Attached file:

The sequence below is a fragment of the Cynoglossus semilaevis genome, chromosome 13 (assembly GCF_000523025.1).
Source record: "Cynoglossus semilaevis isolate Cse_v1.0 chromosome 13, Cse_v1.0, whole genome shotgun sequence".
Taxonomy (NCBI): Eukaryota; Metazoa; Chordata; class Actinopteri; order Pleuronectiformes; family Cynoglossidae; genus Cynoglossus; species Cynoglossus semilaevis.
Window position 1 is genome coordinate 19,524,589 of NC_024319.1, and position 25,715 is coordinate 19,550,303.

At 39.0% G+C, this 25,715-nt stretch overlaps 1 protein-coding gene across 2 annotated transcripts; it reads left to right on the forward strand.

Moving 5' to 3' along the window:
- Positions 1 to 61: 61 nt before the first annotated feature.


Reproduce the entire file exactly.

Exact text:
The sequence below is a fragment of the Cynoglossus semilaevis genome, chromosome 13 (assembly GCF_000523025.1).
Source record: "Cynoglossus semilaevis isolate Cse_v1.0 chromosome 13, Cse_v1.0, whole genome shotgun sequence".
Taxonomy (NCBI): Eukaryota; Metazoa; Chordata; class Actinopteri; order Pleuronectiformes; family Cynoglossidae; genus Cynoglossus; species Cynoglossus semilaevis.
Window position 1 is genome coordinate 19,524,589 of NC_024319.1, and position 25,715 is coordinate 19,550,303.

At 39.0% G+C, this 25,715-nt stretch overlaps 1 protein-coding gene across 2 annotated transcripts; it reads left to right on the forward strand.

Moving 5' to 3' along the window:
- Positions 1 to 61: 61 nt before the first annotated feature.